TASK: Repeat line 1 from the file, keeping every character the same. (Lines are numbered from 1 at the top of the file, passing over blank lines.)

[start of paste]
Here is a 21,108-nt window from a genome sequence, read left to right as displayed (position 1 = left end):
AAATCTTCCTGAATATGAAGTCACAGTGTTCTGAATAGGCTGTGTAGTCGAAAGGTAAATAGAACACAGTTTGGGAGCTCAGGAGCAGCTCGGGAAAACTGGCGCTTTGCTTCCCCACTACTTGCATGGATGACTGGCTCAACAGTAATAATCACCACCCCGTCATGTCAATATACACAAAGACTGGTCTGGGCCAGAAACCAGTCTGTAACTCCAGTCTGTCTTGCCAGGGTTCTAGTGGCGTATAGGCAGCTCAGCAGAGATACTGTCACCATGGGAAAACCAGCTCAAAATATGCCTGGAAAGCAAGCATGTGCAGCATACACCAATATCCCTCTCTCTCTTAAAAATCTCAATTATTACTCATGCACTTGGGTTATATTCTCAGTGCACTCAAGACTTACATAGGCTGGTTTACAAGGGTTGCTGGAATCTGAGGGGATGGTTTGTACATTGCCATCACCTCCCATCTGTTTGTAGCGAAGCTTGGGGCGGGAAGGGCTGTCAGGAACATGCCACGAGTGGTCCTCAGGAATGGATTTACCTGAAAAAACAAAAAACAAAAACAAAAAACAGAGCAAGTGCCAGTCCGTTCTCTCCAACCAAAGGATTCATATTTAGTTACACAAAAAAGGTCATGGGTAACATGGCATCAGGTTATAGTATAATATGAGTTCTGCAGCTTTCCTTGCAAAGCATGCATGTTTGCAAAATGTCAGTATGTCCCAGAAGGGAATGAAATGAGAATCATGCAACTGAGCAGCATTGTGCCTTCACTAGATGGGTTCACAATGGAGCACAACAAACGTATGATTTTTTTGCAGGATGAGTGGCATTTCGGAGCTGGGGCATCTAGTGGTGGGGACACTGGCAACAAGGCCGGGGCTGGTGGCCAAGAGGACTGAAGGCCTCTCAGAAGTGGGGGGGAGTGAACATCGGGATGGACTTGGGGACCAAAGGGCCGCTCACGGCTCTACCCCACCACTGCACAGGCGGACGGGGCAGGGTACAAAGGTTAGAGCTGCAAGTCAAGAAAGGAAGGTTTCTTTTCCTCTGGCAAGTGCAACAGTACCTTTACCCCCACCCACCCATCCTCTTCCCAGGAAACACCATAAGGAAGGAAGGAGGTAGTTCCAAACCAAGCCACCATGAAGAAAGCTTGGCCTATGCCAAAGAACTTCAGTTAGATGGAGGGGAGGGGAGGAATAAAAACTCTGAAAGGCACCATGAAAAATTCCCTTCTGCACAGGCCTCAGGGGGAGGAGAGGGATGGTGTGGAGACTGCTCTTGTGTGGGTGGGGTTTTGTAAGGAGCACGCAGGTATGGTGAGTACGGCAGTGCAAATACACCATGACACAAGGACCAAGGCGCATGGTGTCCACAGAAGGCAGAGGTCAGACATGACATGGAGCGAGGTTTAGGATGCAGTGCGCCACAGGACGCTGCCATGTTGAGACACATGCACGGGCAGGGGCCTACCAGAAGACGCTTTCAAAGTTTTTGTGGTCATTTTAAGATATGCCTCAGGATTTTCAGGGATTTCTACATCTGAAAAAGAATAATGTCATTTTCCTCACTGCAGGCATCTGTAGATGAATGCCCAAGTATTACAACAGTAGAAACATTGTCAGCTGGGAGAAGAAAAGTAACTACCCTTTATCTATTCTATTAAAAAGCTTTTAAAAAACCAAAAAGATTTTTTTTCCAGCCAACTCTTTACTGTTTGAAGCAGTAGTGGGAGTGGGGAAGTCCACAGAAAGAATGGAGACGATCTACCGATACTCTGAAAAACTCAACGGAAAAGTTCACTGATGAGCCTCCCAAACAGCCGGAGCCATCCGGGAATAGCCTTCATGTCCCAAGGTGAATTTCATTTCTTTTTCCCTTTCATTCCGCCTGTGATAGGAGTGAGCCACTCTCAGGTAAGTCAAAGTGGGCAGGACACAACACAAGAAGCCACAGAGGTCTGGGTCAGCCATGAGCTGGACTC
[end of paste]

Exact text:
Here is a 21,108-nt window from a genome sequence, read left to right as displayed (position 1 = left end):